East Bay Appetizer December 4, 2013
Here are some places to find gifts and holiday entertainment of the most delicious home-grown sorts. Our local artisans, crafters, and performers help make the Bay Area an exciting place to live, so be sure to support them with your holiday shopping dollars!
UC Botanical Garden Shop Holiday Fête
Here’s one more reminder to join Edible East Bay at the UC Botanical Garden gift shop for an extra-special holiday shopping party this Friday afternoon, December 6 from 2 to 5pm. Details are in the last issue of our newsletter.
A Seasonal Feast
At the 28th Annual Christmas Revels:
The Spirits of Haddon Hall
December 13-15 & 20-22
Scottish Rite Theater 1547 Lakeside Dr, Oakland
For Oakland-based theater company the California Revels, the holiday season is a time filled with legend, folklore, and a rich and wonderful food tradition. This year, the production is set in the early 1920s at the English country estate of Haddon Hall. As the Duke arrives to oversee the demolition of the ancient property for a highway, the ghosts of past generations appear to celebrate the Winter Solstice one more time.
While on stage, Revels celebrates the winter solstice through music, storytelling, and dance; once offstage, the celebration is continued with warming and delicious food.… Read More
Our Fabulous Female Chefs!
When the print version of Edible East Bay’s Winter Holidays 2013 issue hit the streets last week, there was already quite a buzz surrounding our article on Oakland’s new wave of female chefs, which we released early online. If you haven’t had a chance to read it yet, the first item below might compel you to do so now.
Females in the House:
Edible East Bay Showcases Local Goddesses of Food
Publishing a quarterly print magazine has many rewards. There’s the time and space to dive deeply into important stories and offer the kind of detail and context often missing in other media. There’s the opportunity to pair talented writers with gifted photographers to conceptualize a story from start to finish. And, of course, there’s the solid feel of the publication in one’s hands.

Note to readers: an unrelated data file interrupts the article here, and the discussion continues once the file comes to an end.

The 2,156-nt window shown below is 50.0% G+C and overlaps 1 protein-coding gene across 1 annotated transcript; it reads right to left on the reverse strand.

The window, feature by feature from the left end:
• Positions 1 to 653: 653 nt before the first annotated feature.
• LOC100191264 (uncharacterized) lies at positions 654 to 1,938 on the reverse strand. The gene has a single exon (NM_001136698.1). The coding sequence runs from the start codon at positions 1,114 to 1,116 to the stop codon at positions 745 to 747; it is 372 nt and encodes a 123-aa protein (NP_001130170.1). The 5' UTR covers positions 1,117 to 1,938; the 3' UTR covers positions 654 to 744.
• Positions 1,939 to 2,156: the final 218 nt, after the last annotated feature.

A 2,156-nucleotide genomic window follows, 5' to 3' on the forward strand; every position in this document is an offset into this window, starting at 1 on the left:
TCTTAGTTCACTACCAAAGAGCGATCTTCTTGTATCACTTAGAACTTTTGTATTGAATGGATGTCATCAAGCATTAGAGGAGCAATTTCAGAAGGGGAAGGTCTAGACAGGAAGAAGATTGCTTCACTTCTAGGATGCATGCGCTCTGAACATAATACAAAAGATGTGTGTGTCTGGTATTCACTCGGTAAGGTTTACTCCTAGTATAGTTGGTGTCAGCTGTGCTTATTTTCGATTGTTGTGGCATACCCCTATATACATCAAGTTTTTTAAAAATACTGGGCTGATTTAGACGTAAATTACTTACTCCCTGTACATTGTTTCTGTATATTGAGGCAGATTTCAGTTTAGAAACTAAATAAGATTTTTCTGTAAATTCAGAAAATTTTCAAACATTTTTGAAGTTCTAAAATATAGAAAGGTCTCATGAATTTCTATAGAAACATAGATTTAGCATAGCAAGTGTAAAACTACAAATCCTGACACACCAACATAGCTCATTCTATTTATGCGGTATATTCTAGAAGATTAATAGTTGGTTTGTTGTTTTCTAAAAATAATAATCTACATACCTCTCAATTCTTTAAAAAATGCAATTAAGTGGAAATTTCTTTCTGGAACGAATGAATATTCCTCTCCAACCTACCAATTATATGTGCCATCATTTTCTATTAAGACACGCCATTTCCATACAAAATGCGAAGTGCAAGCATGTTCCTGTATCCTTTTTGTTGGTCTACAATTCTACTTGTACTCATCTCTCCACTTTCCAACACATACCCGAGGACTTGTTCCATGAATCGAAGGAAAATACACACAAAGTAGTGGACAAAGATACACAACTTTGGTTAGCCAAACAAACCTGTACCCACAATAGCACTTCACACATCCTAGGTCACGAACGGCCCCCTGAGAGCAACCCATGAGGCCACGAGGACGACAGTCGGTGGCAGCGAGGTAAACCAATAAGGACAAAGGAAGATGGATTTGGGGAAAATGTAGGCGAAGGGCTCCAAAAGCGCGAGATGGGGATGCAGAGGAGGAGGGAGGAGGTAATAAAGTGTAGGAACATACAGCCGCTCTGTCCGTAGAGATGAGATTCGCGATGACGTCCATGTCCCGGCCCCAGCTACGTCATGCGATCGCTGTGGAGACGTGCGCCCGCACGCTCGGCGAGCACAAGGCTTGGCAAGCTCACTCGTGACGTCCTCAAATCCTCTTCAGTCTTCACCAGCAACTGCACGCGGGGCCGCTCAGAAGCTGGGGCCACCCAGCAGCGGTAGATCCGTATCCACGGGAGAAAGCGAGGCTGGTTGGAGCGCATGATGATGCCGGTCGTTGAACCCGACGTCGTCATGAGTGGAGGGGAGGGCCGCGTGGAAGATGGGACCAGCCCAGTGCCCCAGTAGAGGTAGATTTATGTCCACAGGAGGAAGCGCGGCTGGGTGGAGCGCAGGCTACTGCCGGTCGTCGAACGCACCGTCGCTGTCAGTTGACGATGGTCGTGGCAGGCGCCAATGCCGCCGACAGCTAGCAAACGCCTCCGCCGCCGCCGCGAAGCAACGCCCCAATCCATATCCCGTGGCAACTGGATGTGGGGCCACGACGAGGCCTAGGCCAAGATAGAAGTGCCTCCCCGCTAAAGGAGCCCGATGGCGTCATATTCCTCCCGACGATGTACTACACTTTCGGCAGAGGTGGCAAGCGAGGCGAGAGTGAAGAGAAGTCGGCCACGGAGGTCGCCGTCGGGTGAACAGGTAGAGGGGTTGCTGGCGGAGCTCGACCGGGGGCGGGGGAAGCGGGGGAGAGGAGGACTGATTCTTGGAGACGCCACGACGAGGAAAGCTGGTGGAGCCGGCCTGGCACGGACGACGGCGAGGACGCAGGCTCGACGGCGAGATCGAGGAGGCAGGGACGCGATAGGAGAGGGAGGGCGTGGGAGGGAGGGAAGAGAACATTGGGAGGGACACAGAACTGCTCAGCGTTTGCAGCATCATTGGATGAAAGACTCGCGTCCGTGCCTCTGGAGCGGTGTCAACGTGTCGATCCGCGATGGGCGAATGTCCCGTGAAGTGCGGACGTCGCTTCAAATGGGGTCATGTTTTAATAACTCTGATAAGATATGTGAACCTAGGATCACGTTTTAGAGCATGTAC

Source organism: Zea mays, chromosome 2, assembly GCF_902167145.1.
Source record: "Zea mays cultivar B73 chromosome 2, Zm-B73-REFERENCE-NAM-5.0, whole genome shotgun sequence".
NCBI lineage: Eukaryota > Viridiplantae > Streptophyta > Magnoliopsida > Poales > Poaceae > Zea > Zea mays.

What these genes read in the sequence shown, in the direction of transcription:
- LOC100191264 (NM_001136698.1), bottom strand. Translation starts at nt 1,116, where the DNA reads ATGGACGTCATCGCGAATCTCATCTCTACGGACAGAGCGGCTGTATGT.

But putting out a magazine every three months comes with challenges too. Sometimes a story can’t wait that long to be told, or information that was current right up to press time changes just after we come out. Sometimes an article we’ve been working on for months appears elsewhere first.
Happily, this winter issue of Edible East Bay features a story in which the forces of the universe—and some astute planning—combined to bring to our pages an article that is both of the moment and in depth.… Read More
We’re busy at work on Edible East Bay Winter Holidays 2013 (the print magazine) which should be on the streets shortly after November 15. Meanwhile, here are some fun things to do now.
First Annual Novemberfest
in the Temescal Alleys
Sunday November 10, noon–4pm
In the block bounded by Telegraph Ave,Clarke St, 49th St, and 51st St in Oakland
If you like beer and have never visited the Oakland hot spot called Temescal Alleys, this is the time! Local craft brewers Linden Street Brewery, Drake’s Brewing, Ale Industries, Calicraft, and perhaps a few others will be pouring draughts that pair perfectly with the tasty sausages Pizzaiolo will be grilling up. Buy a tasting glass and enjoy the whole range of choices. All proceeds go to support a great cause: Walk Oakland Bike Oakland!